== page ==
After passivation of the recording layer 14 surface, by layer 16, the recording disk 11 is removed from apparatus 9 and may be stored until information is to be recorded thereon.
FIG. 2 illustrates the method (more fully described and claimed in copending application Ser. No. 493,494, filed on even date herewith, assigned to the assignee of the present application and incorporated herein in its entirety by reference) for recording of binary-coded information on disk 11. Means 20 first subjects the disk to a saturating magnetic field of magnitude Hsat and having a first field direction with respect to the recording film surface 12a, e.g. upward, from substrate 12 to protective film 16. Upon removal of the saturation field Hsat, each domain area 14-N (where 1≦N≦X and X is at least 10 in the illustrated embodiment) has a residual magnetic moment M in the direction of saturation field Hsat.The direction of the M vector establishes a first binary condition, e.g. as in domain 14-1. The remaining binary condition is provided by establishing a magnetization M' of opposite direction (to the direction of the Hsat) in a particular domain 14-N.
The M' magnetization of a domain, e.g. domain 14-2, is recorded by heating that domain to a temperature less than the melting temperature of the material, e.g. GdCo, of the recording film 14, while subjecting the film to a bias magnetic field Hbias, which may be provided by the same field-providing means 20. The bias field vector has a direction opposite to the direction of the saturation field Hsat, and has a magnitude|Hbias |less than the saturation magnitude|Hsat |.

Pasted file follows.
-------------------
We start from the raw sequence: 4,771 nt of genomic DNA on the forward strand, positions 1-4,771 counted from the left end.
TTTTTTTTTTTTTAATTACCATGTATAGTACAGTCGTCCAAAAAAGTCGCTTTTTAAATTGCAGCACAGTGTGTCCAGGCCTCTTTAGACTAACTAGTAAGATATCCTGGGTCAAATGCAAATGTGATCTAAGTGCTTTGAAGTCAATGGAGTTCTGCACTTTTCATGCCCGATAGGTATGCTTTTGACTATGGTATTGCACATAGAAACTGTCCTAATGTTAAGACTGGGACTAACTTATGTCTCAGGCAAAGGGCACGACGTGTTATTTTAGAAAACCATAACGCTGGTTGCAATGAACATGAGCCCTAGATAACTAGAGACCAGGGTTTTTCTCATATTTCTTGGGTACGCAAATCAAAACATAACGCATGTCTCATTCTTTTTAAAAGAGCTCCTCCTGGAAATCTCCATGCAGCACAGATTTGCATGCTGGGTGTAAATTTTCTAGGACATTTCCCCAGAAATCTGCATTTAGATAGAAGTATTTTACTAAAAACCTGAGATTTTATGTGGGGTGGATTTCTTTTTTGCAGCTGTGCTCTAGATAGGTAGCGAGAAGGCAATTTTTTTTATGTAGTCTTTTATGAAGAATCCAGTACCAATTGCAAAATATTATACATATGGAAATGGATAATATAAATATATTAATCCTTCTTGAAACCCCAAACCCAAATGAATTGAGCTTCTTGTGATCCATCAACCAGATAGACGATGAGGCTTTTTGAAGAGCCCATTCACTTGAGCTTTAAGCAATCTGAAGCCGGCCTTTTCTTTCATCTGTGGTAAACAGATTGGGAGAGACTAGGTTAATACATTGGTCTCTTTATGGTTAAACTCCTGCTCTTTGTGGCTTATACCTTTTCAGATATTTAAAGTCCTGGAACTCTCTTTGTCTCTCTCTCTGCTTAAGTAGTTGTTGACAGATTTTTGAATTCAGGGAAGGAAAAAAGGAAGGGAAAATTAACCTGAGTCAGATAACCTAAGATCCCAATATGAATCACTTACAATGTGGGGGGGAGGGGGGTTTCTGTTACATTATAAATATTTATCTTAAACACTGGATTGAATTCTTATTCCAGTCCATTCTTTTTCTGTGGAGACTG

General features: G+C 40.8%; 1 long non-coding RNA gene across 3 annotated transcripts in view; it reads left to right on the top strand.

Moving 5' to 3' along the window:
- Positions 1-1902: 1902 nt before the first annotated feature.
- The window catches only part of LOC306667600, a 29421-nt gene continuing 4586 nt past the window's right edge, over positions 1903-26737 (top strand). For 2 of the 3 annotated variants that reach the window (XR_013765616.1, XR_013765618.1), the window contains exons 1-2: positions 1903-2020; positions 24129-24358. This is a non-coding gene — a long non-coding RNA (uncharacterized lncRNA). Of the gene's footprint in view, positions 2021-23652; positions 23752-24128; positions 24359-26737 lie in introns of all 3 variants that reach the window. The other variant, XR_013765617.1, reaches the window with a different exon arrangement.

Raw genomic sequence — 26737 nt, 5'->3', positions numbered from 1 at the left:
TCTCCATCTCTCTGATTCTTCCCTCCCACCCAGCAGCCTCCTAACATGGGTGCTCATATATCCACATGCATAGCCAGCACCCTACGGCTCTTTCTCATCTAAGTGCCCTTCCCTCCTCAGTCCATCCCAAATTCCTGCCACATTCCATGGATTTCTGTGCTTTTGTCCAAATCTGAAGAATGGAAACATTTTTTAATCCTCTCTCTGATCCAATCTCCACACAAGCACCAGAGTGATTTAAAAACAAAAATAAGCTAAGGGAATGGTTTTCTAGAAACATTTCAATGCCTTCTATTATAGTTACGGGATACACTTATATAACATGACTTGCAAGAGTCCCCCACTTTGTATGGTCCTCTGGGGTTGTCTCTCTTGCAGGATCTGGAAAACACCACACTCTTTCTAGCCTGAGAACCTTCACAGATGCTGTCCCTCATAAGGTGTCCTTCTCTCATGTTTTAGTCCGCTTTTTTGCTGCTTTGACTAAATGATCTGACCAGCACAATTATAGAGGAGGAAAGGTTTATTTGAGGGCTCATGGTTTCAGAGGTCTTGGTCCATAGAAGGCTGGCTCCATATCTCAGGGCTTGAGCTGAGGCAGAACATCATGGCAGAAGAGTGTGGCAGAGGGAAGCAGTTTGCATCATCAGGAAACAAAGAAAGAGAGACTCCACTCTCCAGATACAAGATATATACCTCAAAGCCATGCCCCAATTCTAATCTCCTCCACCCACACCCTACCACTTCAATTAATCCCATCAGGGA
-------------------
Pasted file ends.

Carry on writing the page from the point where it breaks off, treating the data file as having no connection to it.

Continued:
The localized heating of a domain, e.g. domain 14-2, is provided by focusing of light energy thereon from writing source means 25. Means 25 includes a laser diode 27 for emitting a pulsed light beam 27a responsive to an electrical current pulse 28, of pulse width T. The emitted beam is focussed by an optical means 30. The focussed beam 32 is transmitted through the transparent film 16 and impinges on the area of recording film surface 12a defining the desired domain, e.g. domain 14-2. The impingent energy heats that portion of the recording film 12 in the desired domain; the coercive force of the film 12 is reduced below the net magnetic field at the heated site. After the end of the laser pulse, of duration T, the recording film cools to room temperature, in the presence of the net magnetic field. Since the net magnetic field is the result of the film magnetization distribution and the bias field, the magnitude Hbias of the bias field can be set to a desired value, e.g. about twice the magnitude of the film coercive force Hc, and the cooling domain has a magnetization M' in the direction of the net magnetic field.